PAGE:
The Resilience Hub & Portland Maine Permaculture Message Board › wood chips and slugs/snails

wood chips and slugs/snails

deb k.
user 8829588
Portland, ME
Post #: 22
Did my first sheet mulched garden last year with great success, no watering or weeding to speak of... fantastic cause I'm definitely a low-maintenance gardener. However, I have always had slug and snail issues in this garden and last year was especially intense, due to the wood chip mulching I've been told. I did buy Sluggo, but this gets expensive, falls through the chips, and also wondered if this has any adverse effects on the soil/plants despite being "organic"? I have some leftover stone dust and seaweed from my layering, thought to top with these, though the dust will probably just fall through the chips as well. Any thoughts or advice would be greatly. appreciated.
Barbara R.
123bubbles
Oakland, ME
Post #: 74
I keep my eggshells through the winter and then crush them and put a circle /ring of eggshells around each plant that the slugs like as I transplant them into the garden. I repeat this as necessary throughout the season. I may see slugs in garden but they are not usually enough to do major damage. I hand pick if necessary when I have been late on the replacement of more eggshells. Something in the eggshell causes them to dry up.
David S.
stereoview
Washington, ME
Post #: 1,024
Little barriers of lime help. They don't like diatomaceous earth or sand either.

David
Lisa F.
lisa.f.organizer
Group Organizer
Portland, ME
Post #: 2,387
The first year I did alot of sheet mulching (i.e. I was the intervenor, changing the backyard ecosystem pretty dramatically all at once), I had a slug and snail incursion. I used a variety of controls ranging from copper tape around some tender baby plants, diatomaceous earth once in a while, egg shells, seaweed as a top dressing, walking around with scissors at dawn and dusk, etc. They all helped and I think there is probably no single thing that does it all.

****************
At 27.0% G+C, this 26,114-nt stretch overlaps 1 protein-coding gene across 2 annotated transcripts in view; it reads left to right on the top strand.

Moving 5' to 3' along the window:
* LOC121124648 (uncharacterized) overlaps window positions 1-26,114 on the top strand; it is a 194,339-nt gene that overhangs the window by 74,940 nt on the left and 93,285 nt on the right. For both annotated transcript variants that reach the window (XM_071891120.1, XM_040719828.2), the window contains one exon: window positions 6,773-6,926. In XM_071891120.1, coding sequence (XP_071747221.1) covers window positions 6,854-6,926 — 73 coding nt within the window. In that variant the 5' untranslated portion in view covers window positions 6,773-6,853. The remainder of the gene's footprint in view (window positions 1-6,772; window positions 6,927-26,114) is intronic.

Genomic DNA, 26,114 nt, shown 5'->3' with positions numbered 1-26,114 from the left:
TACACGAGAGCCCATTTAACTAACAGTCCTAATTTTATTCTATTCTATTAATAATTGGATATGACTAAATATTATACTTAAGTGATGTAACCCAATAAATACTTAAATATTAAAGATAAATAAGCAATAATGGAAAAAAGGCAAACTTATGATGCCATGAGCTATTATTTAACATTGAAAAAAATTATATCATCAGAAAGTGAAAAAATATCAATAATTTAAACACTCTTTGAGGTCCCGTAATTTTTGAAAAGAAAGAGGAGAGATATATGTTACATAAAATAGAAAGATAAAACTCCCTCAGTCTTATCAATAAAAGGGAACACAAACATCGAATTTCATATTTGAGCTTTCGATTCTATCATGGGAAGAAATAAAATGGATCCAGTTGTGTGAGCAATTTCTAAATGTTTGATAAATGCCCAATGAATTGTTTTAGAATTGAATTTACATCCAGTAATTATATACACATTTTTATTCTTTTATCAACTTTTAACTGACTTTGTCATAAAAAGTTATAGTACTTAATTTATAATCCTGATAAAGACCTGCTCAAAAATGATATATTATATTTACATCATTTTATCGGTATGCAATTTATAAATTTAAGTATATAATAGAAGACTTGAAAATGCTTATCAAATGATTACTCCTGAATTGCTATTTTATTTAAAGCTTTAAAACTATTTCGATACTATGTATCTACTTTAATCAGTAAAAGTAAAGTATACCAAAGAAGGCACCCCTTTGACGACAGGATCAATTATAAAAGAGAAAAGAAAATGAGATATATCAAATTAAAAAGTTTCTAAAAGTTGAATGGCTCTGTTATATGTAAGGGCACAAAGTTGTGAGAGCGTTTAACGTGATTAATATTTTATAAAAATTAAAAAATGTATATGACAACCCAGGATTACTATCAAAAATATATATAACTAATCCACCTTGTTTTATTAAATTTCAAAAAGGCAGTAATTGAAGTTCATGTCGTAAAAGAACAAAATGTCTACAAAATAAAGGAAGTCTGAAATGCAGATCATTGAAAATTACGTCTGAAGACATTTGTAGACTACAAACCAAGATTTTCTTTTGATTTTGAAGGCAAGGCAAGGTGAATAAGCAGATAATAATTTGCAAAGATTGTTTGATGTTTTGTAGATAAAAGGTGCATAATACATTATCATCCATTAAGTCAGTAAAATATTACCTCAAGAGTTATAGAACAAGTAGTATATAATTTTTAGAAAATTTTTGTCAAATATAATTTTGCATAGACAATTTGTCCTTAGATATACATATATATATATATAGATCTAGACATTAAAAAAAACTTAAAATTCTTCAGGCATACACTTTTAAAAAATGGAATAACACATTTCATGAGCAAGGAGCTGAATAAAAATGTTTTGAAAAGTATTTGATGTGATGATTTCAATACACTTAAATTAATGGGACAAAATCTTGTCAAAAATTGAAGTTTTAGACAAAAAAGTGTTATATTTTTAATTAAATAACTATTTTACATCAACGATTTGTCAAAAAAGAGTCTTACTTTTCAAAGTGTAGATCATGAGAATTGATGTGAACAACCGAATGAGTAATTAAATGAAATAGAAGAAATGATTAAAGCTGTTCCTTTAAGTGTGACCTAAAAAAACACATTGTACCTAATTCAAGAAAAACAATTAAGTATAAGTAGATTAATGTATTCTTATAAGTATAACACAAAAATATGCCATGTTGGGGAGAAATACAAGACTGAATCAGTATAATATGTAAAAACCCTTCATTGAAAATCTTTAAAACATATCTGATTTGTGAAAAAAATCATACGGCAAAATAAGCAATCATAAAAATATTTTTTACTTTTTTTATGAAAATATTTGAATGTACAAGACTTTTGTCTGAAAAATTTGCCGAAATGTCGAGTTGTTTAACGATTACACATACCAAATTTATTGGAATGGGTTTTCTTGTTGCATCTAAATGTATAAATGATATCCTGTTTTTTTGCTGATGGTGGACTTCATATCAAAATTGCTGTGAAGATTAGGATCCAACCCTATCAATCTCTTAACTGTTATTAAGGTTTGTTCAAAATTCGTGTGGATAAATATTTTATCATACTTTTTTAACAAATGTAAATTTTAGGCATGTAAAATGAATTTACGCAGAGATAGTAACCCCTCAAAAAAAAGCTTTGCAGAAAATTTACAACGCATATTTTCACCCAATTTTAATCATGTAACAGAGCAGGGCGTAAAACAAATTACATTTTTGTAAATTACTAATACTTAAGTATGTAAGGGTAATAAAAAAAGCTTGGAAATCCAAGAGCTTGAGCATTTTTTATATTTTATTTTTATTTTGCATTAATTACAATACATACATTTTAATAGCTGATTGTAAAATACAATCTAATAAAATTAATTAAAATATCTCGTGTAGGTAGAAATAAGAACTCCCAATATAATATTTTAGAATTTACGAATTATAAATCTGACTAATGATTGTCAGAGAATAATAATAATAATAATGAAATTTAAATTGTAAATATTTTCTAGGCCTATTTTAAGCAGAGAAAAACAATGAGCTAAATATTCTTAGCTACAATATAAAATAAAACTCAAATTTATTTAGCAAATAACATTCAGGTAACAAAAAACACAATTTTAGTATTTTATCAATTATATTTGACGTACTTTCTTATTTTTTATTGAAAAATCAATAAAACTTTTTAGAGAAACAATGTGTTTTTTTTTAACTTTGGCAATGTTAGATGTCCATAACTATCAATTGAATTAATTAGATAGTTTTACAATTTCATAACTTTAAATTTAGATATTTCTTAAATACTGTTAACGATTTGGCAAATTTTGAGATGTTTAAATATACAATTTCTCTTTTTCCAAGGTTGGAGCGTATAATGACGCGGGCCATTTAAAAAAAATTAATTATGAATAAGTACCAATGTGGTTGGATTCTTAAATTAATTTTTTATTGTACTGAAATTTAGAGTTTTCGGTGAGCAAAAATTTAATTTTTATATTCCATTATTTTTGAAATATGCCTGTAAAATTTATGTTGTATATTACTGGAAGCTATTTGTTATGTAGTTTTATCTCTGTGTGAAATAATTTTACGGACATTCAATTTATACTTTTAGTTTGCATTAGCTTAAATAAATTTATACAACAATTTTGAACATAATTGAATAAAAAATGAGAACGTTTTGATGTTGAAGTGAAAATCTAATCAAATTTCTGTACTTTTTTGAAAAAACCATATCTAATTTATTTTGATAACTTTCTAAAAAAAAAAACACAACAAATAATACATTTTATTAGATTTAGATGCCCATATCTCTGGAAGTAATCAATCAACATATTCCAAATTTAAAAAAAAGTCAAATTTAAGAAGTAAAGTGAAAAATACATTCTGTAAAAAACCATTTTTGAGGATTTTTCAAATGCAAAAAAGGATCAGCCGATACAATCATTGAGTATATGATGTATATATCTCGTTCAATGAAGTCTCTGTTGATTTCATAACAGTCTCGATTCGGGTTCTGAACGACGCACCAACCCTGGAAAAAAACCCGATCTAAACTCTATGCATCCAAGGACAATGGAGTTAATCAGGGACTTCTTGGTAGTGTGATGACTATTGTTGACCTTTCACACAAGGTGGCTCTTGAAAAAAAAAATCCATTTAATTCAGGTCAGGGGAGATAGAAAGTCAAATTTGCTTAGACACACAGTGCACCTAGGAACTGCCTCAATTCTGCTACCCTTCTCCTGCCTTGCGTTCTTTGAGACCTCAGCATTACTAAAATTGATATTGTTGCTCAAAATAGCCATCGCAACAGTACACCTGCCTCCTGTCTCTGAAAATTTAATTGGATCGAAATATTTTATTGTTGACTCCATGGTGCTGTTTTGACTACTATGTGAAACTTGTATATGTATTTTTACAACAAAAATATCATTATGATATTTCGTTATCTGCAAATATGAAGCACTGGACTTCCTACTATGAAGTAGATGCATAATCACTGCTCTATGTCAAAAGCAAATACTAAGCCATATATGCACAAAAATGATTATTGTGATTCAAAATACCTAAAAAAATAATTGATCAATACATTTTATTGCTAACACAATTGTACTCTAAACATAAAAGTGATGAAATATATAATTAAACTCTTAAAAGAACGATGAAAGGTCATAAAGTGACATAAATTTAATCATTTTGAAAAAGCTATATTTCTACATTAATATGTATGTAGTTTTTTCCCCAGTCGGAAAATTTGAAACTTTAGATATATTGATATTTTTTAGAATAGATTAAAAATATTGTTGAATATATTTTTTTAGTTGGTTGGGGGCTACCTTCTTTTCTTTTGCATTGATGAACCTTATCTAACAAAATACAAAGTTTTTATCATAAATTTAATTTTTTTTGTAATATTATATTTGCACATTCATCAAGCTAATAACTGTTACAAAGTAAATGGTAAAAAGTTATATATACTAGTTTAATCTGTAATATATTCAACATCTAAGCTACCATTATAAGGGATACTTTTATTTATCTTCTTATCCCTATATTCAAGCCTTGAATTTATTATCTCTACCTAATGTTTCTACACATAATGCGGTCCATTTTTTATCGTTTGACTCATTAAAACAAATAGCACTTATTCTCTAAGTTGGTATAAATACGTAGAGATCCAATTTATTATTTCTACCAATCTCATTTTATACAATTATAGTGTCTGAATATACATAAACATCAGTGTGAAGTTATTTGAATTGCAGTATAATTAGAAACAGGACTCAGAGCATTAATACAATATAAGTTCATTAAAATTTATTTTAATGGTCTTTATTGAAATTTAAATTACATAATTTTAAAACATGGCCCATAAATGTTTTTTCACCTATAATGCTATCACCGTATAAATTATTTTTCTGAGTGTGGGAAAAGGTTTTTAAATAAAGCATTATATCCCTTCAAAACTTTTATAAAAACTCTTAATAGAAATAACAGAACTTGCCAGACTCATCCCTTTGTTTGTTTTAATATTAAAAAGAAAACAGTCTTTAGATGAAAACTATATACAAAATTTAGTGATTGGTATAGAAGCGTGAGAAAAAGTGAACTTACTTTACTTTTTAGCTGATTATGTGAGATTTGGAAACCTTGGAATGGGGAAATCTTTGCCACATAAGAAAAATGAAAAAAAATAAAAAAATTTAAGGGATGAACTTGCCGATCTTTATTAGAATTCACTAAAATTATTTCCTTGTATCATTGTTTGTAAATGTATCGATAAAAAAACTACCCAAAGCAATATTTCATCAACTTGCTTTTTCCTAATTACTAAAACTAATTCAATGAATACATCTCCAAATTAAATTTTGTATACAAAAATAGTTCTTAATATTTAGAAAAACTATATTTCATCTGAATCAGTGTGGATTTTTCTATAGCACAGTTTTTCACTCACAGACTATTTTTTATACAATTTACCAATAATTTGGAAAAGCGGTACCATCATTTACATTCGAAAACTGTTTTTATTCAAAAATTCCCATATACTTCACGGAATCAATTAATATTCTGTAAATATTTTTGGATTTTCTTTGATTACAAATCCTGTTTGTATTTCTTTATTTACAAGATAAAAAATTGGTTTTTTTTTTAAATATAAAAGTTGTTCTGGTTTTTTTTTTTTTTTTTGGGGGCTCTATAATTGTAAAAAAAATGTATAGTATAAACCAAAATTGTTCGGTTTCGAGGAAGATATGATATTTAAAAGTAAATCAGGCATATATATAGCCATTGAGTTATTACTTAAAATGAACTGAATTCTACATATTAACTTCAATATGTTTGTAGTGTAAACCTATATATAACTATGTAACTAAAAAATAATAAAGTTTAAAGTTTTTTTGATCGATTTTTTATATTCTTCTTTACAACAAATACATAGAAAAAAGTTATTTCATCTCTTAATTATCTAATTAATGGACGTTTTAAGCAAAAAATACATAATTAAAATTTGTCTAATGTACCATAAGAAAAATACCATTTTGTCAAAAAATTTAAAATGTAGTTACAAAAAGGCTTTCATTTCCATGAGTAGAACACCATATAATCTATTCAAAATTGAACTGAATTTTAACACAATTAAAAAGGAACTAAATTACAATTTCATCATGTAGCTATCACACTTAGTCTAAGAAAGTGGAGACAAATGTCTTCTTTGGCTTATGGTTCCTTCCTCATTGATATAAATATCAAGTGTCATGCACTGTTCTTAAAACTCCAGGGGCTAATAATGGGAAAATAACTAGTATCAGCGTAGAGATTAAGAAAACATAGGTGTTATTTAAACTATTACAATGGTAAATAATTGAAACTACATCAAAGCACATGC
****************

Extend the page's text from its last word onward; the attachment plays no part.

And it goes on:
However, the big shift was that I needed to think like an ecosystem: when there is a population bloom in one type of species, that is usually a boon as a food source for someone else. So I started thinking about who eats slugs and snails and tried to encourage them to show up (toads, garden snakes, etc.) As I created small habitat amenities for those slug eaters, things got back into balance from the inbalance that I had created. It worked really well. Of course we did eventually get ducks and they do a morning patrol to keep things under control, but that is a really just a bonus.
deb k.
user 8829588
Portland, ME
Post #: 23
Thanks everyone! Lisa, what should I put out for toad/snake lodging?
David S.
stereoview
Washington, ME
Post #: 1,025
I have lots of toads and esp. red belly snakes. I don't think they can consume as many slugs as there often are. I use scissors like Lisa. They follow each other's slime trails and will eat the ones you scissored. I'm thinking that small islands of chips or small amounts may be worse than really large expanses like I have. Also, I wonder if populations wax and wane for other reasons. I have had them here in numbers to make you crazy. For reasons I can't identify the last 2-3 years haven't been bad at all. I think if you have enough chips and they are thick enough, a slug making it's way across them may be like crossing a desert.

David
Jim M
user 8311780
Auburn, ME
Post #: 109
Here is a link to a site dedicated to Slugs and Snails in the garden, including a page on predators. http://haywardm.supan...­
My practice of composting on site probably compounds the problem.
David S.
stereoview
Washington, ME
Post #: 1,026
I have 5 truckloads of chips in my front yard and very few slugs so far. Least I have seen.
Lisa F.
lisa.f.organizer
Group Organizer
Portland, ME
Post #: 2,391
I think you're right David...the wood chips don't seem to be a precipitating factor for a big slug outbreak. Other kinds of mulches around tender greenery (slug food) seems to be more the issue. Of course rainy spells, proximity to slug/snail breeding areas (woods edges next to veg gardens) also correlate. Some people run their ducks in a "moat" shaped pen around the perimeter of a property as well as the occasional patrol in the garden. Really effective if you're under alot of pressure. A small water feature, rocks, upturned terra cotta pots, and other "habitat" for toads and snakes seem like good steps. Basically, you want to go for a broad ranging and diverse ecosystem that can help balance out imbalances from whatever origin they come.
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